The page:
This past week I had the pleasure of attending the very, very cold Dunkirk Camp and Conference Center. For the southern girl I am, every time I said it was cold they all laughed at me and said, “You should be back in December.” The campers also spent about 15 minutes asking me to say different words so that they could hear my accent, which is not very strong, compared to others. Despite the cold weather I must say there is something truly special about this camp. The campers feel completely safe to share with each other and with counselors things that they may not be ready to share in the real world.
While at camp I was able to participate in an emotional activity presented by another counselor. Posted around the room were signs labeled; “sexual orientation”, “race”, “physical appearance”, “family”, “friendships/relationships”, “religion”, “economic status”, and “personal experiences”. The counselor asked us several questions such as, “ What attribute has given you the most joy?” or “What attribute is the least known by other people?” To answer these questions we had to walk in silence to the sign that we felt best answered the question and then take a moment to look around the room at how others answered.
During the debriefing of this activity I realized how special Dunkirk is to these campers. One camper (who gave me permission to share this experience in my blog), after the exercise, told us this was the right time to come out to the group. The camper said “I cannot leave Dunkirk in a good consciousness without sharing this with my family.” This was not the first or last time the word family was used while at camp, the worship service that night was about sharing our insecurities with the whole camp. Many campers were brave and shared insecurities that broke my heart to listen to how they see themselves or how they believe others see them. After sharing we were then asked to write the insecurity on our foot and someone would come wash away the writing.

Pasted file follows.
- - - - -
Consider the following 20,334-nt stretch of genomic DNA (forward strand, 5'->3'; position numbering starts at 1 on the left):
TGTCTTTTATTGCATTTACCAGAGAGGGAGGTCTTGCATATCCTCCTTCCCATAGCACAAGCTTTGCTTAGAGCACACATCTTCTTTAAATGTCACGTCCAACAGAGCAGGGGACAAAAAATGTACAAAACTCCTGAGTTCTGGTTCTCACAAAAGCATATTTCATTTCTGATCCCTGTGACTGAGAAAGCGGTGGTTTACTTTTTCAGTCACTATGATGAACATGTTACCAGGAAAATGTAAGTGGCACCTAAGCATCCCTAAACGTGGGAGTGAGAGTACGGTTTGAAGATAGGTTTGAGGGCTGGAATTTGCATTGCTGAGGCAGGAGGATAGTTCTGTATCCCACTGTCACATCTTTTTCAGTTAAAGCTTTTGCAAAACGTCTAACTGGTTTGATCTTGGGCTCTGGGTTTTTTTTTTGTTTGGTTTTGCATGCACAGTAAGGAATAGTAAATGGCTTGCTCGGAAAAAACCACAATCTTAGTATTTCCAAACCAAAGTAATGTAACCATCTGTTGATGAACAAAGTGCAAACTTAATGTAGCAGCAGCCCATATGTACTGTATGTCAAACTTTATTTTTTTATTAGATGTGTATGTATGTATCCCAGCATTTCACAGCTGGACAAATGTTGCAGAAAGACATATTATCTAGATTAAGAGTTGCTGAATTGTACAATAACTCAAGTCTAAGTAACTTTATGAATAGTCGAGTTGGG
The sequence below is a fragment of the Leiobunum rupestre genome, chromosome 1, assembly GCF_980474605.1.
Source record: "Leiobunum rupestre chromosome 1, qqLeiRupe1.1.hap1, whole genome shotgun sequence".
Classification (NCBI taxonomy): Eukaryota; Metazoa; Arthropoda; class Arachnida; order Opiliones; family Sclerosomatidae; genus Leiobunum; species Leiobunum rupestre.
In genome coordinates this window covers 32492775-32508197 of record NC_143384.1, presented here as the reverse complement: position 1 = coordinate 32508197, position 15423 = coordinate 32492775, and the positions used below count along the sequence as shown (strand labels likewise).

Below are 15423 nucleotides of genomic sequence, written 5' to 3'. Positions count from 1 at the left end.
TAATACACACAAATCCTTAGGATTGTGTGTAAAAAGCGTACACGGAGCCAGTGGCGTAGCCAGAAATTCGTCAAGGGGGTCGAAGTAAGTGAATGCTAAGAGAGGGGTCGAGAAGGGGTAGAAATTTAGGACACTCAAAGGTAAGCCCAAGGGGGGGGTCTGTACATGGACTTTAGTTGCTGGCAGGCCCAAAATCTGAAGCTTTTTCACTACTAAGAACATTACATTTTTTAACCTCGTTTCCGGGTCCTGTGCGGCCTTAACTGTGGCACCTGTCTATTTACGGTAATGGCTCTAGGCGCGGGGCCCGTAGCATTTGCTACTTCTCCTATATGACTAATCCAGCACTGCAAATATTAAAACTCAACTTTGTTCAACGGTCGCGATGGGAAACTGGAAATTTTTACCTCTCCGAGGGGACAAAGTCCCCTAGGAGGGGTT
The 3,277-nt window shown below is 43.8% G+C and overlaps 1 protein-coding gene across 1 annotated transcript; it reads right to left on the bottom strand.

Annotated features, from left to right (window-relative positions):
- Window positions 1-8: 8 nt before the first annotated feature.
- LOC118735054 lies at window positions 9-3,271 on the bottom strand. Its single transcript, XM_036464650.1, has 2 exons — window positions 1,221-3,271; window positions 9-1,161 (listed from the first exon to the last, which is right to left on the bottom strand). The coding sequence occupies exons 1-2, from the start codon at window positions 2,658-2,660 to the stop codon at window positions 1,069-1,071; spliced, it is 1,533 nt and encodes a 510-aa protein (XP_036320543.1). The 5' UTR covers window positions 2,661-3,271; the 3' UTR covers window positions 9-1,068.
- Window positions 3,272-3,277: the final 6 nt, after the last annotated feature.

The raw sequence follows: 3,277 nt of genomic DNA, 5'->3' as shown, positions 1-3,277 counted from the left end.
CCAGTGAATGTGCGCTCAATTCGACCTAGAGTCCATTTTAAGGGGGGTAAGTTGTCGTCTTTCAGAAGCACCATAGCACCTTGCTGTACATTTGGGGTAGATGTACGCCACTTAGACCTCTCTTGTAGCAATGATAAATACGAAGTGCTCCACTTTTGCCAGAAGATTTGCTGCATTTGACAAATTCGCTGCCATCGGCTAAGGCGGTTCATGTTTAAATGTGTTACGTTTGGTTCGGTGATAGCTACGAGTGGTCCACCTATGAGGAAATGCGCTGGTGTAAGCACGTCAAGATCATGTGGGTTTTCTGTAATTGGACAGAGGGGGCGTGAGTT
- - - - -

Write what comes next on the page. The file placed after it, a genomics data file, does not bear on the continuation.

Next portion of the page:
The title of this blog is from Song of Purple Summer which is the closing song of the broadway musical Spring Awakening. I heard the song in the airport while traveling to my next camp and I originally thought of it because of the beautiful purple sunset I saw while at Dunkirk, but when I looked up the meaning behind the lyrics in the show I thought it was a perfect fit for the Dunkirk experience. The lyricist writes, “Purple summer represents the time of maturation, a time when the fields will yield crops, and the horses bear foals again. It is the time when the painful spring of adolescence reaches the maturity of summer.” I think that Dunkirk really helps its campers get through the tough years of adolescence and creates a safe place for them to call home, where family is always waiting for them year after year. I hope that I can one day go back again to help create this safe place for other campers.
Now I am headed to Oklahoma for camp and I am ready for warmer weather!
Till next time y’all!